Preparing to be authentic

A couple of years I ago, I saw the chief executive of the NHS Sir David Nicholson give a riveting talk without notes (and apparently off-the-cuff) to a conference of health professionals. As he finished, someone behind me turned to a colleague and commented on its brilliance. His colleague agreed, but added that he’d seen Sir David give the same outstanding speech, word-for-word, the month before at another conference.

Now did this revelation somehow tarnish Sir David’s authenticity in my eyes? Not at all, if anything he went up in my estimation because I felt honoured that he’d taken such pains to give his audience such an engaging and lively experience – we ‘give’ speeches, a speech is a speaker’s gift to an audience.

The other day, I heard a well-known comedian talk about the huge amount of time it takes to work up a modest twenty minutes’ worth of material. Comedians work hard to look as though they’re making it up on the hoof, and they also have to build up a great deal of experience and confidence before they can throw in the odd genuine improvisatory remark as they perform their act.

Authentic is a style

The bottom line is this: authentic is a style. If you believe that it contains essential truths about the speaker, you probably also believe that Sir Richard Branson is a hippy who keeps getting bullied by the nasty people at British Airways; and that Steve Jobs was a joy to work with because he was so laid-back and easy-going. (I note too that Alexei helps people in corporations present in a more authentic style – all I can say to him and them is, be careful what you wish for!)

Everything in the realm of public speaking is artifice – the art that conceals art. And without artifice we’d be exposed to many more boring presentations and speeches than we are already. The written speech has existed since antiquity (see Classical Rhetoric by George A. Kennedy, chapter 6) and I believe there’s still life in the old dog yet – after all, against the odds, well-written speeches succeeded in opening the doors of the White House to its first black incumbent.

Reading from a script is not the problem – speeches can be either read well, or badly. Speakers can either be rehearsed and coached well, or badly, Politicians like Tony Blair and David Cameron are masters at looking down at a script at just the right moment and looking up again at their audience at just the right moment too.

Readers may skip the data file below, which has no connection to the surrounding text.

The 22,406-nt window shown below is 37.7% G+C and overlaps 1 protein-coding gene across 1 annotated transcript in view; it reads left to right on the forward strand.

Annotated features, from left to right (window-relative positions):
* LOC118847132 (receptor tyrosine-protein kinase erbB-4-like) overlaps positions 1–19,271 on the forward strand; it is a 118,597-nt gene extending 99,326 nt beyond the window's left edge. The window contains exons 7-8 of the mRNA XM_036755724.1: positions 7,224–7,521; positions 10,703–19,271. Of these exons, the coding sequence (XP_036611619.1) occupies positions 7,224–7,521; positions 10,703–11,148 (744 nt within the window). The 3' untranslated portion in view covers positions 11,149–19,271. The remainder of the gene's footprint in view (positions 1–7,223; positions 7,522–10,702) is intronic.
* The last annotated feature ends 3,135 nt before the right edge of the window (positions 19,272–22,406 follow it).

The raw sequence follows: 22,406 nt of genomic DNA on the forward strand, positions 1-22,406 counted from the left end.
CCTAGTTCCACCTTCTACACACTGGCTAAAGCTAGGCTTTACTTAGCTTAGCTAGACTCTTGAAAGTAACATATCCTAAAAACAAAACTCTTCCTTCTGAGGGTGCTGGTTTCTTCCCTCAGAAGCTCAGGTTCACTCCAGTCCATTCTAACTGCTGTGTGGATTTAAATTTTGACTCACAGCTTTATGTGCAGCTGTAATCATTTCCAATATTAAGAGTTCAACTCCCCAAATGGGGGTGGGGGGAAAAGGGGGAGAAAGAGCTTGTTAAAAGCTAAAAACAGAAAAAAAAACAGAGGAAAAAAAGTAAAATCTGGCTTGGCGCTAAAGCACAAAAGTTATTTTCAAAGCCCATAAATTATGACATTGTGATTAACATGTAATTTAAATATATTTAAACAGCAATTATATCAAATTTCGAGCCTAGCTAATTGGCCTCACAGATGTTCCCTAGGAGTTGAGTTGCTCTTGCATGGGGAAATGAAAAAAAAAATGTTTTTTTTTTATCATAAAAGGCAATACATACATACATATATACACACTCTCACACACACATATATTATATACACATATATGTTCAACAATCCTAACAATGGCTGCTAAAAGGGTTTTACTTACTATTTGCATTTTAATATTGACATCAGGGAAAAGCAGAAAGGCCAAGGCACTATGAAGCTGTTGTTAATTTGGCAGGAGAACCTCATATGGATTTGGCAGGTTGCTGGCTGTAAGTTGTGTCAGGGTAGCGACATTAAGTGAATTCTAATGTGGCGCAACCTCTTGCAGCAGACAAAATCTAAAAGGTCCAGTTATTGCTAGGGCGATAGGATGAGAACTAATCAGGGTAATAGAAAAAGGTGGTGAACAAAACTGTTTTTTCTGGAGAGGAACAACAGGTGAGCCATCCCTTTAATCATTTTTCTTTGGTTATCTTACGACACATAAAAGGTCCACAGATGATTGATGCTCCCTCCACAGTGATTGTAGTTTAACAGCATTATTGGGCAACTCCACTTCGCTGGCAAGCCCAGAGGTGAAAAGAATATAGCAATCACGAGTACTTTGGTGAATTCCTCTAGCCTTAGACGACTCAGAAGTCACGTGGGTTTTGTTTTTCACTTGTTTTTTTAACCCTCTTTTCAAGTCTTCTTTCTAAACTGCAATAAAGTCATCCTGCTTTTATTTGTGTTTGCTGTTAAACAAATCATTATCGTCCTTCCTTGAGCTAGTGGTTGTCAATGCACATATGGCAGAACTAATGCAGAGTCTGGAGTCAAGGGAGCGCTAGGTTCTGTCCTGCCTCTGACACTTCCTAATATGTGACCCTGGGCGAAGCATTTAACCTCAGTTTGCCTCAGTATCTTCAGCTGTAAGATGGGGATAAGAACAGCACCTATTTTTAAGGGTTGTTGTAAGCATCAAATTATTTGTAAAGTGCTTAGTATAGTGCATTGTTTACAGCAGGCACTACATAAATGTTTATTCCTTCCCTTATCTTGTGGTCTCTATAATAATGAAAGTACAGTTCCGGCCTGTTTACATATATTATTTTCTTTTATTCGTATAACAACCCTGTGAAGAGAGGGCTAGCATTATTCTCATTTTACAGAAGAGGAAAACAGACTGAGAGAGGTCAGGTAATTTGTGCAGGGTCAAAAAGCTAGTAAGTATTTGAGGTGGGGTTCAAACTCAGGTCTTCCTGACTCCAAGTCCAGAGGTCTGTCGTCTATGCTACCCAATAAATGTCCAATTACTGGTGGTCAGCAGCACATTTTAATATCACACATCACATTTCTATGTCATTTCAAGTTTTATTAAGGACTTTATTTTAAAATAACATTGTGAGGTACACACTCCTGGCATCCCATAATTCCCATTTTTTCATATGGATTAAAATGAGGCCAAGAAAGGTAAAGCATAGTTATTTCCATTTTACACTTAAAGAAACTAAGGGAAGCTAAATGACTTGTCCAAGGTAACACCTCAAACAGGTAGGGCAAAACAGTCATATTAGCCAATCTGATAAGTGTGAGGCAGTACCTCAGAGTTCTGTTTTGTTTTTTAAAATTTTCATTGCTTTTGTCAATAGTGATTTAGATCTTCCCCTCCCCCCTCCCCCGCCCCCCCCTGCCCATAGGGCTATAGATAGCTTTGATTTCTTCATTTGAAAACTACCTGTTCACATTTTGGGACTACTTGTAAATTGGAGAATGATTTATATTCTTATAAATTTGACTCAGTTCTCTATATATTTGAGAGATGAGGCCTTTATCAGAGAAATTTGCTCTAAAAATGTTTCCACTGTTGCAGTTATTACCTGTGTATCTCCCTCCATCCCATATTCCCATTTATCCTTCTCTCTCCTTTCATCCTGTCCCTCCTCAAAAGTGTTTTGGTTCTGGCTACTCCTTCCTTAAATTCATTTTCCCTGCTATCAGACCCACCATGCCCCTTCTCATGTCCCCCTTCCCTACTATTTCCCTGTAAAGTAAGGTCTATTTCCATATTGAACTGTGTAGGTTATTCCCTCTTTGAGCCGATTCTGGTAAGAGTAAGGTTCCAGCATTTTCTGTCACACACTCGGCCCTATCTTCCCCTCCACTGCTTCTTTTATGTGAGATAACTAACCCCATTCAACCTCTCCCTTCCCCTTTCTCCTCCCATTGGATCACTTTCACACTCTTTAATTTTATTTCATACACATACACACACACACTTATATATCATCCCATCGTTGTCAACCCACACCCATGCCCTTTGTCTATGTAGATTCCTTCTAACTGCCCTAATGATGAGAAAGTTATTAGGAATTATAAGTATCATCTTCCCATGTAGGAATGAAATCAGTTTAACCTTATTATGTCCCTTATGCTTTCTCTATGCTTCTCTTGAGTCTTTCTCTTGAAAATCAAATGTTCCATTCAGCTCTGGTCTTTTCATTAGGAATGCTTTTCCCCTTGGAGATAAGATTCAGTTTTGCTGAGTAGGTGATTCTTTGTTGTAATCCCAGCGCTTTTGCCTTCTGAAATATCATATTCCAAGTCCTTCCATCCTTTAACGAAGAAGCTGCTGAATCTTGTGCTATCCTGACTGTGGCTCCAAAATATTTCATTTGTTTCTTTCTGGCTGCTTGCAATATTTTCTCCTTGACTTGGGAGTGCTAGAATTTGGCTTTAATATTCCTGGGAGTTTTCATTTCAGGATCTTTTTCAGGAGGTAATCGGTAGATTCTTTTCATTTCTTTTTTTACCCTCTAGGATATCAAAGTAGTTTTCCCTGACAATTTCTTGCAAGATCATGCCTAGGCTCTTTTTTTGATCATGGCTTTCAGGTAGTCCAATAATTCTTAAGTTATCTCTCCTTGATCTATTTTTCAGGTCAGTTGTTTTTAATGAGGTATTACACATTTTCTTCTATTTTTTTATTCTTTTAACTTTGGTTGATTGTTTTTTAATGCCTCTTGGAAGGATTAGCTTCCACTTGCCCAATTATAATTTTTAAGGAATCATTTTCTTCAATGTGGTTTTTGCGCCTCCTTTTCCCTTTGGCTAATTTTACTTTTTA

Great speeches depend on great writing – body language, tone of voice, though a welcome support, won’t take you very far by themselves. Let’s not forget that despite his speech impediment, Churchill’s brilliantly written wartime speeches inspired the nation despite being heard as radio broadcasts – so much for the myth that words only account for 7 percent of a spoken message.

And finally, speeches don’t have a monopoly on rambling, embarrassing and dull – improvised presentations can be rambling, embarrassing and dull too. But I still contend that a well-written speech full of interesting ideas, language and imagery can still be one of the most exciting and inspiring experiences an audience can have. And if you harbour any doubts, take another look at Obama’s outstanding victory speech.


Why Ed Miliband’s Speeches Need More Heart

Ed Miliband continues to have trouble getting his message across, and he knows it. In the wake of a poor conference speech and a 2011 beset with difficulties he attempted to stop the rot by appointing a new chief-of-staff and speechwriter.

However, on the evidence of last week’s speech on the economy, things are going from bad to worse. It was billed as the relaunch speech that wasn’t a relaunch, which is just as well as it appears to have sunk without trace.

My fellow speechwriter, and friend, Max Atkinson questioned whether it was even accurate to describe Miliband’s address as a speech at all. Commenting on Twitter, Max wrote, “speeches like @Ed_Miliband’s today aren’t so much political speeches as lectures”. He went on to tweet, “speeches to non-partisan audiences (e.g. Miliband now) generate no applause and come across as very, very dull…”

Max’s observations get to the heart of the matter: speeches and lectures are very different creatures, and a speech that lectures its audience is invariably a bad speech. The problem is, that like many leaders on the left, Miliband’s speeches are infected by what I call the Enlightenment fallacy: a blind faith in the power of reason – and evidence – to affect people’s beliefs.

Miliband would do well to read Drew Westen’s insightful book on of the role of emotion in politics, ‘The Political Brain’. Westen makes the counterintuitive point that, in the first of the presidential debates with George W. Bush, Al Gore shot himself in the foot by using (accurate) facts and figures in an effort to undermine his opponent’s credibility. Bush’s riposte was simple and devastating, “Look, this is a man who has great numbers. He talks about numbers. I’m beginning to think not only did he invent the Internet, but he invented the calculator. It’s fuzzy math.”